TapDaily Bread

Bread is not what it used to be; or, more particularly, supermarket bread is not the same as was made in the village bakery. This is the claim of many whole-food and healthy living advocates. The common test quoted is to squeeze a small piece of bread between the fingers. factory bread will squash into a glutinous ball and “real” bread will crumble.

I can remember when I was young that it was “steam baking” that was blamed. The implication was that the steam got into the bread and made it soggy. This is rubbish of course. Steam ovens were as dry as any other sort, they just used super-heated steam in pipes to heat them. There would undoubtedly be a difference from an open flame gas oven but not from electric heating.

More recently the Chorleywood manufacturing process (PDF) is blamed. This was invented in 1961 and was rapidly adopted by all large scale manufacturers as it dramatically reduces the production time. Yet an academic report in 1966 (Chamberlain, et. al. PDF) concluded that there was very little nutritional difference in results from previous methods, thought it should be noted that it was comparing against a previous industrial process.

So what goes into bread? The basic ingredients are flour, mostly wheat (100 units), water (55-60 units by weight), yeast (1-2 units) and salt (1-2 units). This doesn’t vary much whether made industrially or domestically. There may be small amounts of other ingredients, fat/oil (1 unit) is used to soften the bread. Acetic acid (vinegar) can be used as a preservative. Commercial bread also includes some proprietary additives which include fungicides (to stop mould) and emulsifiers.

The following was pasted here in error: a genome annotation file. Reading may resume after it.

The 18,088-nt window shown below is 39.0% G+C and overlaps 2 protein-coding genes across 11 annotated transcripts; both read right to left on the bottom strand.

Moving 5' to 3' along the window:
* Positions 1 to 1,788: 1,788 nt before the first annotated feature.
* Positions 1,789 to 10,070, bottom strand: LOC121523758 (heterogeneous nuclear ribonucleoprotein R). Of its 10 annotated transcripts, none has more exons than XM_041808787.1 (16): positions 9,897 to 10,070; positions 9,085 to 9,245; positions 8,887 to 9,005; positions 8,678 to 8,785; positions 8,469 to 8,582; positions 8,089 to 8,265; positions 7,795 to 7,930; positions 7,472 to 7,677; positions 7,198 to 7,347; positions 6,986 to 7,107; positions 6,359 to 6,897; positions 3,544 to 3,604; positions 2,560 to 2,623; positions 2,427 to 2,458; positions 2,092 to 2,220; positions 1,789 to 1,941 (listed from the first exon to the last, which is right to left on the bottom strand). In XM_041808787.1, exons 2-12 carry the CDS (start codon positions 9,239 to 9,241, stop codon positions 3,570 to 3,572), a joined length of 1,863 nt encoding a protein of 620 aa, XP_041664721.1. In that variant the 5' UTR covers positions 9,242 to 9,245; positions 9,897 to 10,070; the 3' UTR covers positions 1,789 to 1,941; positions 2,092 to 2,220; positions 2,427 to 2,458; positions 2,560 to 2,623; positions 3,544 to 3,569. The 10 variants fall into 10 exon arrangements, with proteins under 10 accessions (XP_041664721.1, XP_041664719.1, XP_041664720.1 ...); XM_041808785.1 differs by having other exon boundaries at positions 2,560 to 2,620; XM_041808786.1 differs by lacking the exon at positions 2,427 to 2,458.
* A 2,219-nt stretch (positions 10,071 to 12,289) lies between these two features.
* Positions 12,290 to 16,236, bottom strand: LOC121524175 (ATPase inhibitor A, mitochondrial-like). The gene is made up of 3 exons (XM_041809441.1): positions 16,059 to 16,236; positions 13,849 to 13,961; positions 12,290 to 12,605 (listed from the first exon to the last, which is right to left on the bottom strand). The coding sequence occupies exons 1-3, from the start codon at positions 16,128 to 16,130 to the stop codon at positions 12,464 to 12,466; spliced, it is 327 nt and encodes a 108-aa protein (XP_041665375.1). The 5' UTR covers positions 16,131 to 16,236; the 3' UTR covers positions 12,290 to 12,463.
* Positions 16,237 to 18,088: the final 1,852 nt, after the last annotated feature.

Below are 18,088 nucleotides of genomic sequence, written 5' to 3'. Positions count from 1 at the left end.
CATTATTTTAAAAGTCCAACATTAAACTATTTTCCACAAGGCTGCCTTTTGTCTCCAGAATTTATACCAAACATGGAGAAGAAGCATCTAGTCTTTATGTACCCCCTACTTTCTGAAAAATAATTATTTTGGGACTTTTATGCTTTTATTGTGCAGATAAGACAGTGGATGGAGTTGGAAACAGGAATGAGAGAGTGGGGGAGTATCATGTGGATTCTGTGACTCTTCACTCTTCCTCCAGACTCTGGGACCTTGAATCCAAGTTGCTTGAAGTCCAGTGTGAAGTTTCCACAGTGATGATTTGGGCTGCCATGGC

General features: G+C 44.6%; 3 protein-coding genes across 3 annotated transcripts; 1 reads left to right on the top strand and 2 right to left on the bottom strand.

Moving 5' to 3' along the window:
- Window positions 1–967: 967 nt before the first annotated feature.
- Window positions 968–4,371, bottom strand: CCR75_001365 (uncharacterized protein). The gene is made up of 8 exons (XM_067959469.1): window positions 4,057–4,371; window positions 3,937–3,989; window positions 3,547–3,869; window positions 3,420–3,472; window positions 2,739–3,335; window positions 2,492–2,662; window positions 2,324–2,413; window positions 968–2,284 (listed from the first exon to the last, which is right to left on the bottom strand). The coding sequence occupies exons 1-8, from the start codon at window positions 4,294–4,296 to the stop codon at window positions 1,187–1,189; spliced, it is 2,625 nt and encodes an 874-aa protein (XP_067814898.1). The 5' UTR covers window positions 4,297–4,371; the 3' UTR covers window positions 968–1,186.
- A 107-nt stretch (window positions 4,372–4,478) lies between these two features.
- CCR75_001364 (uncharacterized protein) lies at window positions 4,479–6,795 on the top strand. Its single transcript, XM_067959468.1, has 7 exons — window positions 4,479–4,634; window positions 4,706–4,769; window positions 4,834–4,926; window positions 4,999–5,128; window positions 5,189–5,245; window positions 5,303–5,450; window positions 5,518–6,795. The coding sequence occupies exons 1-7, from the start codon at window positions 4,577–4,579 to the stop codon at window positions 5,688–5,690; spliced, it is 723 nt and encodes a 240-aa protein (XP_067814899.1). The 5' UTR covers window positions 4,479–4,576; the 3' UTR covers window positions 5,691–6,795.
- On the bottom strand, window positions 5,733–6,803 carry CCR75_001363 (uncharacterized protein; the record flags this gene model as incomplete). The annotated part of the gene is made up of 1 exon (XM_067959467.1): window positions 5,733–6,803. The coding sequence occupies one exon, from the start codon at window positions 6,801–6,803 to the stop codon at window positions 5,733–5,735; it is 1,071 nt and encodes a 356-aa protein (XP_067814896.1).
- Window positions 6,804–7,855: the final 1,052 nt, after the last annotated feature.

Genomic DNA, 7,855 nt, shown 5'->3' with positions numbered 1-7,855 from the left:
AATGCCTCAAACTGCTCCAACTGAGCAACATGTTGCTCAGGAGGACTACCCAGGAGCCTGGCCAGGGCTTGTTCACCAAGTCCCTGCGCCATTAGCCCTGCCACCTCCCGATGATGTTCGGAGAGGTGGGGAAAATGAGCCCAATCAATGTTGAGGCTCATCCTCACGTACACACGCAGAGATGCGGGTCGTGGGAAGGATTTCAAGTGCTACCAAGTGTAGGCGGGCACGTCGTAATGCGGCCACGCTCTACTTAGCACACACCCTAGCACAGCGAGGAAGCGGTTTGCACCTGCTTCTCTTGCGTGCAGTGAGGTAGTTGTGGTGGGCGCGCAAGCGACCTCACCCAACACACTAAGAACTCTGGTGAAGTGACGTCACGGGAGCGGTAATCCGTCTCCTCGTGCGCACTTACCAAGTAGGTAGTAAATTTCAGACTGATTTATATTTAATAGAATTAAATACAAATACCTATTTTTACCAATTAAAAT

Some additives are out of the control of the bread makers—flour has to contain certain minerals and vitamins by law and these have to be boosted with flour improvers if not naturally present, which is always the case except for wholemeal flour. This is also true for flour bought for home baking, whatever the source.

So what difference does the Chorleywood process make. It uses about double the yeast because it has to act faster. It uses hard (hydrogenated or fractionated) fat which is high in chloresterol and a very small amount of Ascorbic acid (Vitamin C) is added to aid the release of gluten. The speed of the process may also retain a higher moisture content before baking but it won’t be huge. I suspect that any other differences when compared to artisan bread are more down to the quality of the flour and industrialisation rather than the process.

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